• Doherty and Smith performed a meta-analysis of caffeine’s effects on perceived exertion and found a 5.6% decrease in RPE (rating of perceived exhertion) during exercise.  This means exercise may feel easier at higher effort levels when supplementing with caffeine.


L-Tyrosine helps to activate metabolic pathways that produce the hormones epinephrine and norepinephrine – which are typically produced during moments of stress on the body and provide a boost in the terms of a “fight or flight” scenario.

  • Epinephrine and norepinephrine are depleted quickly during these moments of stress due to a lack of L-Tyronsine.
  • The addition of this amino acid to RHINO BLACK will help give you an extra PUSH and can make a big difference to help you FIGHT through your workouts and plateaus.
  • Hoffman et al. (2010) research results indicate that acute ingestion of supplement including L-tyrosine and anhydrous caffeine, can maintain reaction time, and subjective feelings of focus and alertness to both visual and auditory stimuli in healthy college students following exhaustive exercise.


Extracted from the roots of sprouted barley, hordenine has an adrenaline-like effect stemming from its ability to release norandrenaline.

  • This increases heart rate and blood flow.
  • The adrenaline effect is long lasting and does not fade early in your workouts. This will create a boost in athletic performance throughout your entire workout.
  • Hordenine may also increase peripheral blood flow volume and have a positive inotropic effect (increases strength of contraction) upon the heart.

Yohimbe HCL:

Yohimbe is an alkaloid that is considered a general stimulant that works by increasing adrenaline levels in the body.

  • In some cases Yohimbe increases blood vessel dilation which may enhance energy levels during workouts.
  • Increases in cognitive performance have also been noted in those supplementing with Yohimbe.
  • Yohimbe also may act as a fat burning compound by acting upon the adrenergic receptor system of fat cells, which regulate thermogenesis.
  • A study conducted by Ostojic (2006) found elite male soccer players who supplemented with Yohimbe for 21 days reduced average body fat levels from 9.3% to 7.1%


Carnosyn Beta Alanine®:

Beta Alanine is an amino acid that is used to enhance muscular endurance. Reports of increased rep range are common. Also, the benefit is highly noticeable in moderate to high intensity cardio.

  • Beta-Alanine’s effectiveness comes through boosting the synthesis of carnosine. Carnosine acts as an intra muscular buffer to keep the pH from dipping too low during a workout. To keep muscular strength through a workout, you need to have your pH levels optimal. If they drop too low, you have significantly less strength and fatigue quicker.
  • Beta-Alinine synthesizes to carnosine which helps keep your pH levels in check by absorbing positive hydrogen molecules (H+) that are produced during periods of heavy exercise. By absorbing the H+ produced by strenuous exercise, your muscular pH levels are kept at an optimal level which will allow you to train harder and longer!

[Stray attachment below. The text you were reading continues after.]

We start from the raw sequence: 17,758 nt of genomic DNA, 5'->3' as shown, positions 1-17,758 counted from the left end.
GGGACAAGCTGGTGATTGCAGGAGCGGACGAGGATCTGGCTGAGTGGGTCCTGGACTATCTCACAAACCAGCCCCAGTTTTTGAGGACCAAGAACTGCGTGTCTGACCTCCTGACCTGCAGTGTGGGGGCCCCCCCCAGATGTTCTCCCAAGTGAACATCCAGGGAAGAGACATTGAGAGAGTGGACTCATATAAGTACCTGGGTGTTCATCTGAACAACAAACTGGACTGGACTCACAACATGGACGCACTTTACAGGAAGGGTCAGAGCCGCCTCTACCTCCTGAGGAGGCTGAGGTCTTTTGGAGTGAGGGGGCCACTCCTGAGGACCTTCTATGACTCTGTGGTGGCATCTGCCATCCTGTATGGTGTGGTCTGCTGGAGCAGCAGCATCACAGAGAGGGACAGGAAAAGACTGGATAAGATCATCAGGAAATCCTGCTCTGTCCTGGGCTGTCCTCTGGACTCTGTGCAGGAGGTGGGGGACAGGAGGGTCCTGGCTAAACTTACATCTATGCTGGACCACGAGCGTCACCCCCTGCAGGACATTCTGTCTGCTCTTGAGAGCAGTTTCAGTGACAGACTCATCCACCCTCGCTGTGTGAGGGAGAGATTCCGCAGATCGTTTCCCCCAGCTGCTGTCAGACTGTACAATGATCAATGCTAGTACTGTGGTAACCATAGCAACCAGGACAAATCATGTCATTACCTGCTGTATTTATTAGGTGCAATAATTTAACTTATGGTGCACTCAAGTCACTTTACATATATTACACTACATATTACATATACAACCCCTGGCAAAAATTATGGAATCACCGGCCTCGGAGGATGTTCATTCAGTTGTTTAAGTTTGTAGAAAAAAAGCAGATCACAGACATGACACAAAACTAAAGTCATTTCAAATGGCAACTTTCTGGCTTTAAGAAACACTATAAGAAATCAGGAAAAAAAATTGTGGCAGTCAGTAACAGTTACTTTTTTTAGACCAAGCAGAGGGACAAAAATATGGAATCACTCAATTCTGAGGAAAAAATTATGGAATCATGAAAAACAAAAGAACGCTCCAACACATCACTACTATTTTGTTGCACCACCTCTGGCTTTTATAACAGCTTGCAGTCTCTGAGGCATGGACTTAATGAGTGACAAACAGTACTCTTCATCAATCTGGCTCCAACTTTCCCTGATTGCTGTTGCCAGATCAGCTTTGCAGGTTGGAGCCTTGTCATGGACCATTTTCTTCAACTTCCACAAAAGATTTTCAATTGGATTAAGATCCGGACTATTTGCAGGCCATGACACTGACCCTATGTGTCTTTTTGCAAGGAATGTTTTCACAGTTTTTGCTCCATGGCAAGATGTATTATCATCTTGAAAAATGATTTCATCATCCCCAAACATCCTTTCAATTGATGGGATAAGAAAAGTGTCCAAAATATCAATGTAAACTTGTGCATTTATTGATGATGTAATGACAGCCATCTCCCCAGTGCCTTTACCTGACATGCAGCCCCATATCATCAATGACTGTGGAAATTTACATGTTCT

• A recent meta-analysis confirmed the ergogenic effect of beta-alanine, showing a 2.85% increase in exercise performance compared to placebo when dosed at ~2/grams daily.

Malic Acid:

Helps to give a boost of energy but more importantly will help reduce muscle soreness and pain.

Q: What is the best way to take MethX?
A: As a dietary supplement take 1 serving with 8-12oz of cold water 20 minutes prior to your workout.

Q: I see a full serving of MethX has 350mg of caffeine. Is that amount safe?
A: Generally speaking, yes. A large review by the European Food Safety Authority concluded that a daily safe dose of 400mg is safe for adults. We suggest not taking any other stimulants (like coffee) on the days you take MethX. We also recommend starting with a half scoop to assess your tolerance before moving on to a full scoop.

Q: I heard creatine can cause kidney problems and cause cramping. Is that true?
A: Absolutely not. Creatine is the most studied and effective supplement ever…period. Over 500 studies have been done on creatine and none have shown to cause any adverse side effects. However, you should expect to see big improvements in strength, power, and endurance after taking creatine.

Q: What makes MethX better than other pre-workouts?
A: A lot of other pre-workouts use ingredients that are ineffective, not properly dosed, or contain proprietary blends. All the ingredients in MethX are research backed and dosed efficaciously based on the current scientific literature. What’s more MethX gives you full label disclosure so you know EXACTLY what you are getting with each serving.

Creatine MagnaPower:
1. Wheelwright, D. C., & Ashmead, S. D. (2000). U.S. Patent No. 6,114,379. Washington, DC: U.S. Patent and Trademark Office.
2. Brilla, L. R., Giroux, M. S., Taylor, A., & Knutzen, K. M. (2003). Magnesium-creatine supplementation effects on body water. Metabolism, 52(9), 1136-1140.
3. Baldwin, D., Robinson, P. K., Zierler, K. L., & Lilienthal Jr, J. L. (1952). Interrelations of magnesium, potassium, phosphorus, and creatine in skeletal muscle of man. Journal of Clinical Investigation, 31(9), 850.
4. Morrison, J. F., O’Sullivan, W. J., & Ogston, A. G. (1961). Kinetic studies of the activation of creatine phosphoryltransferase by magnesium. Biochimica et biophysica acta, 52(1), 82-96.

1. Bartos, J. (2013). A uniquely optimized, highly concentrated powdered form of glycerol delivering next-level hydration and next-gen product potential
2. Riedesel, M. L., Allen, D. Y., Peake, G. T., & Al-Qattan, K. (1987). Hyperhydration with glycerol solutions. Journal of Applied Physiology, 63(6), 2262-2268.
3. Lyons, T. P., Riedesel, M. L., Meuli, L. E., & Chick, T. W. (1990). Effects of glycerol-induced hyperhydration prior to exercise in the heat on sweating and core temperature. Medicine and Science in Sports and Exercise, 22(4), 477-483.
4. Goulet, E. D., Robergs, R. A., Labrecque, S., Royer, D., & Dionne, I. J. (2006). Effect of glycerol-induced hyperhydration on thermoregulatory and cardiovascular functions and endurance performance during prolonged cycling in a 25 C environment. Applied Physiology, Nutrition, and Metabolism, 31(2), 101-109.